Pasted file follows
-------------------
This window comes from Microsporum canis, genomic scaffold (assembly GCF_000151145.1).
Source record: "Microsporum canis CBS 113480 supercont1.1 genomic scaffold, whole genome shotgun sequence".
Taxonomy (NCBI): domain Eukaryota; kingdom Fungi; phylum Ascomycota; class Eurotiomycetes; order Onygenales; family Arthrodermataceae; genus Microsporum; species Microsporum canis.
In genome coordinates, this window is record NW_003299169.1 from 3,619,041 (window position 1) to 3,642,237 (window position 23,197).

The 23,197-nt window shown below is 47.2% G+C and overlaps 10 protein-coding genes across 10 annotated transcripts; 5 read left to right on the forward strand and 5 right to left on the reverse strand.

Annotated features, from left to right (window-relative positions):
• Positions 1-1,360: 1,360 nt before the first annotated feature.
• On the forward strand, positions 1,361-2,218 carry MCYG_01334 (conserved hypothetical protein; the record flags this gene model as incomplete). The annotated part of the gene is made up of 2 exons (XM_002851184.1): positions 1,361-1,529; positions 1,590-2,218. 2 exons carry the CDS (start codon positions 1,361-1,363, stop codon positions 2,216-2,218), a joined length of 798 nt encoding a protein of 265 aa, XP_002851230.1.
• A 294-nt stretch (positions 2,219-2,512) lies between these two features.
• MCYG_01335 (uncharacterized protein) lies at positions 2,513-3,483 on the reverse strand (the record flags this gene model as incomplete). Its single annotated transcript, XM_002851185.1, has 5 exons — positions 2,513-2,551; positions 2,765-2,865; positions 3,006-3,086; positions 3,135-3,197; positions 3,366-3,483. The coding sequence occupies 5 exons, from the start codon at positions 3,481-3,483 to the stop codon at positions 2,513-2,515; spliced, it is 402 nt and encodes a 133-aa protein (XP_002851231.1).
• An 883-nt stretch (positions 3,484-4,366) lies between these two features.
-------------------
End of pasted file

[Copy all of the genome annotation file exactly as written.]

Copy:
This window comes from Microsporum canis, genomic scaffold (assembly GCF_000151145.1).
Source record: "Microsporum canis CBS 113480 supercont1.1 genomic scaffold, whole genome shotgun sequence".
Taxonomy (NCBI): domain Eukaryota; kingdom Fungi; phylum Ascomycota; class Eurotiomycetes; order Onygenales; family Arthrodermataceae; genus Microsporum; species Microsporum canis.
In genome coordinates, this window is record NW_003299169.1 from 3,619,041 (window position 1) to 3,642,237 (window position 23,197).

The 23,197-nt window shown below is 47.2% G+C and overlaps 10 protein-coding genes across 10 annotated transcripts; 5 read left to right on the forward strand and 5 right to left on the reverse strand.

Annotated features, from left to right (window-relative positions):
• Positions 1-1,360: 1,360 nt before the first annotated feature.
• On the forward strand, positions 1,361-2,218 carry MCYG_01334 (conserved hypothetical protein; the record flags this gene model as incomplete). The annotated part of the gene is made up of 2 exons (XM_002851184.1): positions 1,361-1,529; positions 1,590-2,218. 2 exons carry the CDS (start codon positions 1,361-1,363, stop codon positions 2,216-2,218), a joined length of 798 nt encoding a protein of 265 aa, XP_002851230.1.
• A 294-nt stretch (positions 2,219-2,512) lies between these two features.
• MCYG_01335 (uncharacterized protein) lies at positions 2,513-3,483 on the reverse strand (the record flags this gene model as incomplete). Its single annotated transcript, XM_002851185.1, has 5 exons — positions 2,513-2,551; positions 2,765-2,865; positions 3,006-3,086; positions 3,135-3,197; positions 3,366-3,483. The coding sequence occupies 5 exons, from the start codon at positions 3,481-3,483 to the stop codon at positions 2,513-2,515; spliced, it is 402 nt and encodes a 133-aa protein (XP_002851231.1).
• An 883-nt stretch (positions 3,484-4,366) lies between these two features.